Rio’s Waters Continue to Face Pollution Issues

The government's Sena Limpa program has announced a second phase to combat pollution in Rio's waters.

By Chesney Hearst, Senior Contributing Reporter

RIO DE JANEIRO, BRAZIL – Although the government’s Sena Limpa programs continue to combat pollution in Rio’s Atlantic and Guanabara Bay waters, with a second phase recently announced in October, many of the waters off of Rio’s long stretches of shoreline are still deemed unsuitable for swimming due to pollution.

Ipanema and Leblon Beaches, Rio de Janeiro, Brazil News

Pictured are the Atlantic beaches of Ipanema and Leblon, both a part of the first stage of the Sena Limpa program, photo by Fernando Maia/Riotur.

Recently while visiting Rio, Danish Olympic sailor Allan Norregaard spoke about his experience sailing in the waters of Guanabara Bay, saying: “I’ve been sailing all over the world for twenty years now, and this is the most polluted place I’ve ever been. It’s really a shame because it’s a beautiful area and city, but the water is so polluted, so dirty and full of garbage.”

Illegal drainage systems, faulty sewage connections and greywater flowing into the Guanabara Bay and the Atlantic Ocean are the cause of many of the water pollution problems.

To combat this, Rio state government organizations, in partnership with city government agencies created the Sena Limpa in 2012. At that time, investments of R$150 million went into the program with the goal of the first phase being to clean up, by 2014, the four Atlantic beaches of São Conrado, Ipanema, Leblon and Leme and the Guanabara Bay beaches of Urca and Ilha do Governador’s Bica beach.

“Clean beaches are what most motivates Rio,” said former Minister of the Environment Carlos Minc. “It’s more leisure, more health, more tourism and more green jobs . It’s being able to dive-in without having to close the mouth because of fecal coliform [bacteria].”

Before the first phase of the Sena Limpa program reached completion, the second phase was announced on October 29th with the focus shifted to include more beaches on the bay. Cleanup, which should require public investments of R$200 million, is scheduled for the six additional beaches: Copacabana, Botafogo, Flamengo, Guanabara on Ilha do Governador, Pepê/Joatinga in Barra da Tijuca and the beaches of Ilha de Paquetá.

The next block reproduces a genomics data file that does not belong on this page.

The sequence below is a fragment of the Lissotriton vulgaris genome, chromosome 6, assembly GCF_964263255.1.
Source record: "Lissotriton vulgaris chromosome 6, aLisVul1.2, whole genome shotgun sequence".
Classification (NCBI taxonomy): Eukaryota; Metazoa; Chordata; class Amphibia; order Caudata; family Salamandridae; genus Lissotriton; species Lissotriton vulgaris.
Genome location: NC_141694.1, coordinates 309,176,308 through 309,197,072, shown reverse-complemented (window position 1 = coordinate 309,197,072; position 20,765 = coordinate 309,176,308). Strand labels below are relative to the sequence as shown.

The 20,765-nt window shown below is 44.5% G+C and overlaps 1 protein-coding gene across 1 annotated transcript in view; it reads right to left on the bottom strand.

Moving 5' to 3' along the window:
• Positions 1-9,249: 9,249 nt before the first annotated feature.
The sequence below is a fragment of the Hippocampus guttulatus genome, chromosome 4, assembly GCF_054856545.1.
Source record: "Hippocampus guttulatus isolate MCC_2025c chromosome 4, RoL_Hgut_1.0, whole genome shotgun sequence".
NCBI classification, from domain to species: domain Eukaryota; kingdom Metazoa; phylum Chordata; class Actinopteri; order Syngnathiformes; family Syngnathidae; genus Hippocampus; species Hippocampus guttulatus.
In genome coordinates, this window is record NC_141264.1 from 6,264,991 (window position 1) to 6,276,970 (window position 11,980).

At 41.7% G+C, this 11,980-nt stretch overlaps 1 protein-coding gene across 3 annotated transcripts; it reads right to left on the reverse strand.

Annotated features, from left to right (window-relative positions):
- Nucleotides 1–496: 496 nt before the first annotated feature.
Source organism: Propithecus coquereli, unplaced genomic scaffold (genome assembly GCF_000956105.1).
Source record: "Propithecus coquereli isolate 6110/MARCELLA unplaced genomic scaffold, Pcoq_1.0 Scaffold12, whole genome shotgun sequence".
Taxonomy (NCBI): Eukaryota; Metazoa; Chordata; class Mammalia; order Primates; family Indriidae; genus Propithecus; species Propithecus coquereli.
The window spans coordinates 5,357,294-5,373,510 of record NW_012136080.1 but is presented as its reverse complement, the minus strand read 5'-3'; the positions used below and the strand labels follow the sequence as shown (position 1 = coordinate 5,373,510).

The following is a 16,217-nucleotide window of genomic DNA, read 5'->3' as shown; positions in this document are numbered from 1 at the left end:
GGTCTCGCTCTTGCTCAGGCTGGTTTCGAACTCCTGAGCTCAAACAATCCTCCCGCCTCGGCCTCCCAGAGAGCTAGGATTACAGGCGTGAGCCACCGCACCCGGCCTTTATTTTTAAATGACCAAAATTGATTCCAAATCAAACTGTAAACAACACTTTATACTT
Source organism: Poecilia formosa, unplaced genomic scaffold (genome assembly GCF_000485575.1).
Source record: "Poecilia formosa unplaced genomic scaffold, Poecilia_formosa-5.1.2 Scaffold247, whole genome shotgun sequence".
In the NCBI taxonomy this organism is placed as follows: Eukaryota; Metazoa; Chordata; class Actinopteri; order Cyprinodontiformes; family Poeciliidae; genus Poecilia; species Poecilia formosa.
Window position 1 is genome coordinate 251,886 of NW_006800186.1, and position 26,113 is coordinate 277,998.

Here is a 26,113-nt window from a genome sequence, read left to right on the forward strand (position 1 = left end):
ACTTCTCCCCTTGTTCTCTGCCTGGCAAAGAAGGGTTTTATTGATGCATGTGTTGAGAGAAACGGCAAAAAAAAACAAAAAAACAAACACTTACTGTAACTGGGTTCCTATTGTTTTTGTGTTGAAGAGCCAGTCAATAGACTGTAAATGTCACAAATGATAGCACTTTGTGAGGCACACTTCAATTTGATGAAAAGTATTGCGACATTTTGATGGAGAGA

Carlos Minc, Rio de Janeiro, Brazil News

Former Minister of the Environment, Carlos Minc, photo by Roosewelt Pinheiro/ABr.

“Ipanema, for example, has improved by sixty percent, Praia Vermelha [Urca] by niintey percent, and Leme by fifty percent. With these results, we decided to launch the second part of the project,” said Minc. “The most important thing is, that of the six beaches chosen, four are in Guanabara Bay.”

In addition the State’s Ministry of Environment (MMA), working with the State Institute of the Environment (INEA), closed the fifteen landfills located on the shores of Guanabara Bay. Guapimirim landfill was the last to be shut-down in late September of last year.

Also, early in June of this year president of the State Company for Water and Sewage (CEDAE), Wagner Victer said, “In the coming weeks we are getting important works, which are Olympic commitments, such as cleaning up the beaches of Urca , Praia Vermelha and São Conrado. For the lagoons in Barra, we will reach nearly one hundred percent (sewage treatment) in 2016.”

Work on the second phase of Sena Limpa is not expected to begin until the completion of all work on the beaches included in the first phase, after the 2014 World Cup and the second phase is scheduled to be finished by the 2016 Rio Olympics.

One Response to "Rio’s Waters Continue to Face Pollution Issues"

  1. Lorencio Howard  December 13, 2013 at 1:17 AM

    It’s so sad that Brasil had a chance to become the world’s largest social democracy. Instead, she sold out and became just another heartless Capitalist/Corporatist/Oligarchy; take care of the very wealthy and to hell with everyone else including (and especially) the environment: Belo Monte, clear-cutting the forests,
    and using the ocean as a septic tank. I only hope and pray that Brasil doesn’t turn into another U.S.A.

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